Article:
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By Dave Silver

August 2001                                                     

A stem cell is a special kind of cell that has a unique capacity to renew
itself and to give rise to specialized cell types.  They remain uncommitted
(undifferentiated) until it receives a signal to develop into a specialized
cell.  In 1998 scientists were able to isolate these cells called
pluripotent stem cells from early human embryos and grow them in a culture.
They have the potential of generating replacement cells for a broad array of
tissues and organs such as the heart, nervous system and pancreas.  Thus
this class of human stem cells will some day be capable of repairing or
replacing cells that are damaged or destroyed.  Stem cells do offer the
possibility of a revolutionary step forward in the ability of medical
science to prevent or cure diseases from Alzheimer’s to Diabetes.

Much research and verification from a variety of laboratories with varying
experimental conditions will be required before safe procedures can be
applied for remedies of human pathology. For instance we must know what the
mechanisms are that allow human embryonic stem and germ cells to proliferate
“in vitro” that is, in a culture dish, without differentiating. What are the
differences and similarities between embryonic and adult stem cells.  Many
other crucial questions need to be answered as well.

The Bush decision to allow a very limited research has profound
implications.  Harvard professor emerita of biology Ruth Hubbard had this to
say. “The most immediate problem with Bush’s stance is that by saying there
will be no federal funding for initial stem cell research, that means there
will be no federal regulation such as in Germany, Britain and other
countries.”  She cites the example of biotech companies beginning to produce
embryos for research that are not intended to relieve infertility.  Quentin
Young, National Coordinator of Physicians for a National Health Program said
that “Bush’s statement on stem cell research is the latest in a series of
doublespeak pronouncements where the fig leaf of high morality—the sanctity
of life—poorly conceals his fundamental ethic: a commitment to corporate
exploitation and commodification of everything.” He goes on to say that “if
for profit models are favored to the exclusion of serious not-for profit
experimentation, which commenced with the patenting of elements in the human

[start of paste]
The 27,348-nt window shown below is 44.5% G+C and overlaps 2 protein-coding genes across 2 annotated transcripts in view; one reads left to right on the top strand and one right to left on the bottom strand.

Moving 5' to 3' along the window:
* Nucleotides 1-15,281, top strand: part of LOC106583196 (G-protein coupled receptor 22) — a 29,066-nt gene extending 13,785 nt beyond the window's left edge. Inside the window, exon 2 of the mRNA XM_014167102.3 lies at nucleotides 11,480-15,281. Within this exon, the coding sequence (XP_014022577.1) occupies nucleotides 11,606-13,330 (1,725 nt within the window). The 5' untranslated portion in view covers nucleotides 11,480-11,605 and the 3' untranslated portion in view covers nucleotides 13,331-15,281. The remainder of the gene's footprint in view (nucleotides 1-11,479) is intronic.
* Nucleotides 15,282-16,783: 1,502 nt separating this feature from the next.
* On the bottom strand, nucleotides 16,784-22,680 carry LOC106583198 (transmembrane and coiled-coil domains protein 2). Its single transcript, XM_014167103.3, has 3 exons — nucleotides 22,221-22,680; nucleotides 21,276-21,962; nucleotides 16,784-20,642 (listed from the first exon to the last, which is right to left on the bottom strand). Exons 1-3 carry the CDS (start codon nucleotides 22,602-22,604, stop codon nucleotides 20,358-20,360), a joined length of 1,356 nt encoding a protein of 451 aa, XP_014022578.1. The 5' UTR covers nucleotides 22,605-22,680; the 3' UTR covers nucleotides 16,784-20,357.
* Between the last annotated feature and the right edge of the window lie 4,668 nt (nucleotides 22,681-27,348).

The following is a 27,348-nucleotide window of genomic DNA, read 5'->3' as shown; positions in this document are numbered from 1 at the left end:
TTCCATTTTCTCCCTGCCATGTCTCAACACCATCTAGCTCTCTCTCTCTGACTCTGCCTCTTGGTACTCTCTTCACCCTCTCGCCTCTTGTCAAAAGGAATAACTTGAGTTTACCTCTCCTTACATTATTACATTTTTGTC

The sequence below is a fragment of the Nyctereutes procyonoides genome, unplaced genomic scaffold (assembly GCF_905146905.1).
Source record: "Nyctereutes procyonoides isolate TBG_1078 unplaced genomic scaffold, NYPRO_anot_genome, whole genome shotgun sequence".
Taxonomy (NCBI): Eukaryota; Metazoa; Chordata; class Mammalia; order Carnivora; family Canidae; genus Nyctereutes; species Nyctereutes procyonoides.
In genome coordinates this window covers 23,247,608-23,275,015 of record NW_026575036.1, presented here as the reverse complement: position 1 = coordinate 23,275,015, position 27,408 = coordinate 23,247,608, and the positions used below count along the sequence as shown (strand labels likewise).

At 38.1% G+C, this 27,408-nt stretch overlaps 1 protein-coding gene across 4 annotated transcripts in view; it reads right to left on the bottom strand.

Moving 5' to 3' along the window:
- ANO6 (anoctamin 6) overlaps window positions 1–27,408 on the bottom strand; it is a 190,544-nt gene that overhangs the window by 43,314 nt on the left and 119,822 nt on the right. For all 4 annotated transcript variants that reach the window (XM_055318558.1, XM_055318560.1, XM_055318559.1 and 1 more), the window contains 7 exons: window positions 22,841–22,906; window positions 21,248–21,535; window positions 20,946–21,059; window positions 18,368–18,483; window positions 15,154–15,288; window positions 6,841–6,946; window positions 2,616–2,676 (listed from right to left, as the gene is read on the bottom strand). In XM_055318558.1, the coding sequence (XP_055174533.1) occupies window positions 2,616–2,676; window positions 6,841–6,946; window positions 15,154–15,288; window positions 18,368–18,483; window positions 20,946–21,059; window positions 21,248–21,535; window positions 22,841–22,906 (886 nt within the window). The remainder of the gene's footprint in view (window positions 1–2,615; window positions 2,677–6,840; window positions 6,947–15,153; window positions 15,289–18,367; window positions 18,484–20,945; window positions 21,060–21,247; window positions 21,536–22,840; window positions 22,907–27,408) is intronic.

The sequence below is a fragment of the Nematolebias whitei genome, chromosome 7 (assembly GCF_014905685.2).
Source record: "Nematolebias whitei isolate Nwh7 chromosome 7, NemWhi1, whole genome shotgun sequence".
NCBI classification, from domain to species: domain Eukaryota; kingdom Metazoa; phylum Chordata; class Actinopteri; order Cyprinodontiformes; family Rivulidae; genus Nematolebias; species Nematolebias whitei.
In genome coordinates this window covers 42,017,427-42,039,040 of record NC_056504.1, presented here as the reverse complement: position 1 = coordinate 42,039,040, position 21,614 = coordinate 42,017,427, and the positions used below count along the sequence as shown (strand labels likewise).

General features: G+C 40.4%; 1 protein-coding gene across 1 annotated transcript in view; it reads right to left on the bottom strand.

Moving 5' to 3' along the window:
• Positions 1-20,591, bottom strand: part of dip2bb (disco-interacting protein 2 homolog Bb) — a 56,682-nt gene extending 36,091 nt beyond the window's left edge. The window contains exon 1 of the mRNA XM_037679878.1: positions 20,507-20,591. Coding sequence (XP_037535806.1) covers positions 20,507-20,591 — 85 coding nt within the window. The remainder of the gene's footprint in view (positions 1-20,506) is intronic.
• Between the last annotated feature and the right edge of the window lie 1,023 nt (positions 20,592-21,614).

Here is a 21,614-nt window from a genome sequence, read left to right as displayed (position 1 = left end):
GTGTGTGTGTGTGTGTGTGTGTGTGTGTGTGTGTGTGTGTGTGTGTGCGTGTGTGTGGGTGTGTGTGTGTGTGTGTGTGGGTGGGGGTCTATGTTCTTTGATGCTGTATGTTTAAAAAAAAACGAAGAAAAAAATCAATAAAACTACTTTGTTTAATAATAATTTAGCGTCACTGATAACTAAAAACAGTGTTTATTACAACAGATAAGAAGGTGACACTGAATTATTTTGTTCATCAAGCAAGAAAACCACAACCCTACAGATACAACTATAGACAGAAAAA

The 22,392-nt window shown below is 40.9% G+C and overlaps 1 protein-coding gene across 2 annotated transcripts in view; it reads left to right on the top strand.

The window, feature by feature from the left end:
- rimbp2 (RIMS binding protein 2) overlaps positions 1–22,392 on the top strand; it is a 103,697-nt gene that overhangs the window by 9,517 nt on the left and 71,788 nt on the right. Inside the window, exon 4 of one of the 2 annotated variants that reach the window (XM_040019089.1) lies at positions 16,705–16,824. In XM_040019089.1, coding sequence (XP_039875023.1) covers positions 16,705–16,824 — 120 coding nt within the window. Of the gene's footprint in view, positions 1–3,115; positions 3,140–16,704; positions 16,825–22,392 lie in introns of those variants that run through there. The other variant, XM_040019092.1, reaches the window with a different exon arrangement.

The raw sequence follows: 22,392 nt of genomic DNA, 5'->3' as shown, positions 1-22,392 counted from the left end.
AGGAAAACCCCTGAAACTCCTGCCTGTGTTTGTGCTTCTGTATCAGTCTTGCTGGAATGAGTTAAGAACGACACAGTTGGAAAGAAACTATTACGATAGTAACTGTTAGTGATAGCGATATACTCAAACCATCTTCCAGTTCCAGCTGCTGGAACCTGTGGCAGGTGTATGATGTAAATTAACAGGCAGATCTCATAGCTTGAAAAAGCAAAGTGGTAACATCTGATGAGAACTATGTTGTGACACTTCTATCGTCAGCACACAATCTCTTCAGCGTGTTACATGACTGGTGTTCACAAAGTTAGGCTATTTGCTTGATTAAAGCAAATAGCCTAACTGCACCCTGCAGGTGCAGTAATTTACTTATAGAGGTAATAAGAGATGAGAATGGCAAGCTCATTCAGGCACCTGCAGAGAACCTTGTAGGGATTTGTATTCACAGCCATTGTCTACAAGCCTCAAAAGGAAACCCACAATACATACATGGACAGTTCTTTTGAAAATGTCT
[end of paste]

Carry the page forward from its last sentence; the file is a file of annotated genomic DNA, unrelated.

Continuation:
genome and is now exploding, and if this trend is not reversed, it holds
dire consequences for the human experience.”

Appropriately in the Marketplace section the August 13th issue of the Wall
Street Journal, reflects the concerns of corporate America as they envision
at least a trillion dollar pie in these potentially life saving and life
enrichment medical technologies.  In “Scramble Over Stem Cells” one article
notes that “institutions and companies that developed the cell lines are
eager to start striking deals with U.S. researchers who would use federal
grants to study the cells.  What seems certain is that most of the entities
that control these cell lines will make them available to scientists at a
price:  a share of the rights to any usable discoveries to emerge from their
research.”  As Doug Melton, a stem cell researcher at Harvard cogently
observed that “their commercial interest may not coincide with the public
interest.”  In the same issue the article by David Hamilton called Biotech
Industry—Unfettered, but Possibly Unfulfilled, he says that Bush’s decision
gave the green light “for venture capitalists and entrepreneurs as well as
researchers.”  In the same article Hamilton notes that there are companies
“working behind closed doors” according to Health and Human Services
Secretary Tommy Thompson who are quietly pursuing this line of research.  Or
we can take the case of the Wisconsin Alumni Research Foundation, (WARF) an
affiliate of the University of Wisconsin, and the biotech Geron Corporation.
WARF owns the fundamental patent covering all embryonic stem cells.  WARF
supplies researchers a supply of stem cells for $5000, but only to those who
sign a detailed contract which includes a prohibition against turning the
cells into commercial products.

Meanwhile back in Menlo Park California the Geron Corporation says that they
have the exclusive commercial license to applications involving six
important cell types including heart and brain tissue. Last year Geron
joined the DNA powerhouse Celera Genomics Group to hunt for specific genes.
The article candidly concludes that stem cell transplants and related
treatments “are unlikely to win much favor with big pharmaceutical companies
that prefer to sell profitable, mass produced drugs that alleviate but don’t
cure underlying disease.”

While attorneys line up to make big bucks in the legal controversies that
will follow, who will be able to afford if and when safe stem cell
procedures become available to treat and perhaps cure serious diseases?  The
struggle to have access to this new and potentially revolutionary medical
treatment is part of the basic struggle for affordable quality health care
including necessary prescription drugs.  Only a broad based movement that
sees the connection to other vital issues of poverty, education and housing
among others and the common enemy of corporations, banks and insurance
companies will a viable Resistance be forged that will make available to the
masses of poor and working people the enormous potential benefits of stem
cell technology.


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